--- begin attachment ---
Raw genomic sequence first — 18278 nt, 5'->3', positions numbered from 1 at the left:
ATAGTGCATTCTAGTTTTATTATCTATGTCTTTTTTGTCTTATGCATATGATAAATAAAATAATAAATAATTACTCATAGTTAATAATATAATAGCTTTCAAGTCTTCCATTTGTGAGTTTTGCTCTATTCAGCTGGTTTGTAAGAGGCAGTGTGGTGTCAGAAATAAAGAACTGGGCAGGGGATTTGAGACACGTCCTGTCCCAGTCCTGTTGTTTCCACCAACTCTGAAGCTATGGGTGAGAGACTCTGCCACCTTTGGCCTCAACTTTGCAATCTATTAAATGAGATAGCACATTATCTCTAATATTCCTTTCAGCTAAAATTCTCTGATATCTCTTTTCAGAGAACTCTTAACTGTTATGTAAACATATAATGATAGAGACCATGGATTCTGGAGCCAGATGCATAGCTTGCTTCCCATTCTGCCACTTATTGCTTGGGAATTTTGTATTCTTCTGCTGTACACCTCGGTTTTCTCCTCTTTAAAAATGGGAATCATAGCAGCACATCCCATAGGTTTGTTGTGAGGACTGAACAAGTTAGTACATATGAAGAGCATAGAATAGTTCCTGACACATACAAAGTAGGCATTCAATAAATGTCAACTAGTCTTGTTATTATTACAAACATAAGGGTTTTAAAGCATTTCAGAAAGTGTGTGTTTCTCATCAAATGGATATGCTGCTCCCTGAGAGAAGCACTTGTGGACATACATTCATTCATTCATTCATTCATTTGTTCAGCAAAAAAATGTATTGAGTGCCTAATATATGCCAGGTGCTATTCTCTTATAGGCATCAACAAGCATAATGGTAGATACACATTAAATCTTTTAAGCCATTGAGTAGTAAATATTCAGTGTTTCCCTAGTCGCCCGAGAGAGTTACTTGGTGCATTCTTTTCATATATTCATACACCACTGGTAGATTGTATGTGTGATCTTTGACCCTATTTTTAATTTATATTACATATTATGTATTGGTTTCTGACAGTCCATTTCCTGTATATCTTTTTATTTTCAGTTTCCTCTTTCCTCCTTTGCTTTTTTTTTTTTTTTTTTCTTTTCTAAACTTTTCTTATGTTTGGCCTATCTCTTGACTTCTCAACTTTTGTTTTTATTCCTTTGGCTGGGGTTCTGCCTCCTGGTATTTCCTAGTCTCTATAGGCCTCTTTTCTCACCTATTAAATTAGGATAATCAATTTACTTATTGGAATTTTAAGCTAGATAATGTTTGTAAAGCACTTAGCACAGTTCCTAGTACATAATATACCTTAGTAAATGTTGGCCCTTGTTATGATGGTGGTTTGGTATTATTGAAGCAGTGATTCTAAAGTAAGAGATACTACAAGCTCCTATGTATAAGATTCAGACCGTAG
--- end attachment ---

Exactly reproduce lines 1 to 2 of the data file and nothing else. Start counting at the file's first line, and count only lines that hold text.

Raw genomic sequence first — 18278 nt, 5'->3', positions numbered from 1 at the left:
ATAGTGCATTCTAGTTTTATTATCTATGTCTTTTTTGTCTTATGCATATGATAAATAAAATAATAAATAATTACTCATAGTTAATAATATAATAGCTTTCAAGTCTTCCATTTGTGAGTTTTGCTCTATTCAGCTGGTTTGTAAGAGGCAGTGTGGTGTCAGAAATAAAGAACTGGGCAGGGGATTTGAGACACGTCCTGTCCCAGTCCTGTTGTTTCCACCAACTCTGAAGCTATGGGTGAGAGACTCTGCCACCTTTGGCCTCAACTTTGCAATCTATTAAATGAGATAGCACATTATCTCTAATATTCCTTTCAGCTAAAATTCTCTGATATCTCTTTTCAGAGAACTCTTAACTGTTATGTAAACATATAATGATAGAGACCATGGATTCTGGAGCCAGATGCATAGCTTGCTTCCCATTCTGCCACTTATTGCTTGGGAATTTTGTATTCTTCTGCTGTACACCTCGGTTTTCTCCTCTTTAAAAATGGGAATCATAGCAGCACATCCCATAGGTTTGTTGTGAGGACTGAACAAGTTAGTACATATGAAGAGCATAGAATAGTTCCTGACACATACAAAGTAGGCATTCAATAAATGTCAACTAGTCTTGTTATTATTACAAACATAAGGGTTTTAAAGCATTTCAGAAAGTGTGTGTTTCTCATCAAATGGATATGCTGCTCCCTGAGAGAAGCACTTGTGGACATACATTCATTCATTCATTCATTCATTTGTTCAGCAAAAAAATGTATTGAGTGCCTAATATATGCCAGGTGCTATTCTCTTATAGGCATCAACAAGCATAATGGTAGATACACATTAAATCTTTTAAGCCATTGAGTAGTAAATATTCAGTGTTTCCCTAGTCGCCCGAGAGAGTTACTTGGTGCATTCTTTTCATATATTCATACACCACTGGTAGATTGTATGTGTGATCTTTGACCCTATTTTTAATTTATATTACATATTATGTATTGGTTTCTGACAGTCCATTTCCTGTATATCTTTTTATTTTCAGTTTCCTCTTTCCTCCTTTGCTTTTTTTTTTTTTTTTTTCTTTTCTAAACTTTTCTTATGTTTGGCCTATCTCTTGACTTCTCAACTTTTGTTTTTATTCCTTTGGCTGGGGTTCTGCCTCCTGGTATTTCCTAGTCTCTATAGGCCTCTTTTCTCACCTATTAAATTAGGATAATCAATTTACTTATTGGAATTTTAAGCTAGATAATGTTTGTAAAGCACTTAGCACAGTTCCTAGTACATAATATACCTTAGTAAATGTTGGCCCTTGTTATGATGGTGGTTTGGTATTATTGAAGCAGTGATTCTAAAGTAAGAGATACTACAAGCTCCTATGTATAAGATTCAGACCGTAG